Londoners Phobophobes are a band that have endeavoured to stay true to their DIY roots. Frontman Jamie Taylor has roamed the world and built his own studio spaces wherever he’s been, while their artwork is home-grown – quite literally – depicting bacteria that was nurtured in petri dishes from the bacteria found on some of Abbey Road’s oldest microphones.
Even though they were invited to work with engineer Ken Scott (who’s worked alongside The Beatles and Pink Floyd among others), their do-it-yourself attitude runs throughout their debut album ‘Miniature World’. That’s evident straight from the off with the pounding basslines and gothic undertones of ‘Where Is My Owner?’
That sets the scene for an album that feels like a post-apocalyptic, eerie wonderland packed with post-punk guitars, clamorous organs and driving drum beats, which all swirl around the magnetic anchor of Taylor’s doom-laden yet charismatic vocals. While their songs are often replete with lo-fi, scuzzy guitar riffs and clattering, explosive percussive elements, the likes of stomping cut ‘The Fun’ prove they’re also adept at crafting a fine hook.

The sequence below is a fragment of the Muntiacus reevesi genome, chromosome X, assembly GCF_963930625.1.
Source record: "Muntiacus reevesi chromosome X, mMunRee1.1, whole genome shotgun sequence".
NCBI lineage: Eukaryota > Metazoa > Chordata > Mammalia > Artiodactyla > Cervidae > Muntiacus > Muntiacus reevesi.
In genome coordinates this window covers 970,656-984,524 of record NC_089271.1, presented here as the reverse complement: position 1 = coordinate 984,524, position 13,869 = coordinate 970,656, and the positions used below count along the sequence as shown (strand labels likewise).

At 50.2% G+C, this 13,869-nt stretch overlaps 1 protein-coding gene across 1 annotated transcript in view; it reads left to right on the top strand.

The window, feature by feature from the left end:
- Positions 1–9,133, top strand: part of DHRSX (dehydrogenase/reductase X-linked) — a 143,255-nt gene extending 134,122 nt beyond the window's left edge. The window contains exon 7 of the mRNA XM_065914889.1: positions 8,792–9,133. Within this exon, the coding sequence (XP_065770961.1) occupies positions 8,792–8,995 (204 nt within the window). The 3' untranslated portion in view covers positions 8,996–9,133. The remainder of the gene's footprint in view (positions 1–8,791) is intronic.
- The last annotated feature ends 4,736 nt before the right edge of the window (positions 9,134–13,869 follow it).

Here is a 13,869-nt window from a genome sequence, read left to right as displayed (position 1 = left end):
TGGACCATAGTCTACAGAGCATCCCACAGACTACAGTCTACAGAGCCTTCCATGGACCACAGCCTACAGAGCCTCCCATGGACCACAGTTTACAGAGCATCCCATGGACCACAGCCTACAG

Some of the record’s most arresting moments come from hearing Taylor’s lyrics, from sparkling puns such as “Get an illegal hello and a legal high” on ‘Free The Naked Rambler’ to the extended critique of excessive consumerism on ‘The Never Never’, where treading financial water and ultimately spiralling into debt is fittingly accompanied by cascading synths.
Although it’s pretty much impossible to imagine Phobophobes ever giving their music a sleek, squeaky-clean polish, some of ‘Miniature World”s rougher edges can occasionally obscure exactly what Taylor is saying. Considering some of the sharpness and wit on display, this becomes a minor frustration on what is otherwise a supremely confident first step.
Subscribers to Loud And Quiet now receive a limited edition flexi disc of a rare track with their copy of the magazine
This month’s disc is from Detroit punk band Protomartyr